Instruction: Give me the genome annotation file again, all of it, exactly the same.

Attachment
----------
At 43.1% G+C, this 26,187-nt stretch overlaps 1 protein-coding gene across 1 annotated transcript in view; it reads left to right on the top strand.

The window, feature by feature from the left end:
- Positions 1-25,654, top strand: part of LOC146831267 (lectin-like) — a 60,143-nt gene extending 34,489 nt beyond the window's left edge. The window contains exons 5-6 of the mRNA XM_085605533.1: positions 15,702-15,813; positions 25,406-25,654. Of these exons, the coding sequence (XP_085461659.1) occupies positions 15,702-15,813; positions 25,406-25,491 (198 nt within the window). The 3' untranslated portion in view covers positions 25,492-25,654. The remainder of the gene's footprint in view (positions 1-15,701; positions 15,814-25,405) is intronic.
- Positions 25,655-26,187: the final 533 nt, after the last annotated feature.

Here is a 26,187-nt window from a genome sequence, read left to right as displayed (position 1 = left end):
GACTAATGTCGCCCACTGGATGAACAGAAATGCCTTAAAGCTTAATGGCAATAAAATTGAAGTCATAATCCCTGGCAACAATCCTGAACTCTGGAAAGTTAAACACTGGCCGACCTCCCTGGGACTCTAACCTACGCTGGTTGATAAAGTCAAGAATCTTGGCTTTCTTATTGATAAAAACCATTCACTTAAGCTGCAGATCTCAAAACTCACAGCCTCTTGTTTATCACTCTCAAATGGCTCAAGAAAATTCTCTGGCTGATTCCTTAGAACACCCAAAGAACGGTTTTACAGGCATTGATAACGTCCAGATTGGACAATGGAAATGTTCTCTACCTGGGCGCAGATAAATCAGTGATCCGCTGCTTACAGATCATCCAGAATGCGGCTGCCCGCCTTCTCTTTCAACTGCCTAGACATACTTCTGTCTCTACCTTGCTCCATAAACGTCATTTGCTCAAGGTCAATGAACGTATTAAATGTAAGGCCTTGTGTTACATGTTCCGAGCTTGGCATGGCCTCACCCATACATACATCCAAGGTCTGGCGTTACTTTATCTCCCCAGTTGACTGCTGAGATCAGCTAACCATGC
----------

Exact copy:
At 43.1% G+C, this 26,187-nt stretch overlaps 1 protein-coding gene across 1 annotated transcript in view; it reads left to right on the top strand.

The window, feature by feature from the left end:
- Positions 1-25,654, top strand: part of LOC146831267 (lectin-like) — a 60,143-nt gene extending 34,489 nt beyond the window's left edge. The window contains exons 5-6 of the mRNA XM_085605533.1: positions 15,702-15,813; positions 25,406-25,654. Of these exons, the coding sequence (XP_085461659.1) occupies positions 15,702-15,813; positions 25,406-25,491 (198 nt within the window). The 3' untranslated portion in view covers positions 25,492-25,654. The remainder of the gene's footprint in view (positions 1-15,701; positions 15,814-25,405) is intronic.
- Positions 25,655-26,187: the final 533 nt, after the last annotated feature.

Here is a 26,187-nt window from a genome sequence, read left to right as displayed (position 1 = left end):
GACTAATGTCGCCCACTGGATGAACAGAAATGCCTTAAAGCTTAATGGCAATAAAATTGAAGTCATAATCCCTGGCAACAATCCTGAACTCTGGAAAGTTAAACACTGGCCGACCTCCCTGGGACTCTAACCTACGCTGGTTGATAAAGTCAAGAATCTTGGCTTTCTTATTGATAAAAACCATTCACTTAAGCTGCAGATCTCAAAACTCACAGCCTCTTGTTTATCACTCTCAAATGGCTCAAGAAAATTCTCTGGCTGATTCCTTAGAACACCCAAAGAACGGTTTTACAGGCATTGATAACGTCCAGATTGGACAATGGAAATGTTCTCTACCTGGGCGCAGATAAATCAGTGATCCGCTGCTTACAGATCATCCAGAATGCGGCTGCCCGCCTTCTCTTTCAACTGCCTAGACATACTTCTGTCTCTACCTTGCTCCATAAACGTCATTTGCTCAAGGTCAATGAACGTATTAAATGTAAGGCCTTGTGTTACATGTTCCGAGCTTGGCATGGCCTCACCCATACATACATCCAAGGTCTGGCGTTACTTTATCTCCCCAGTTGACTGCTGAGATCAGCTAACCATGC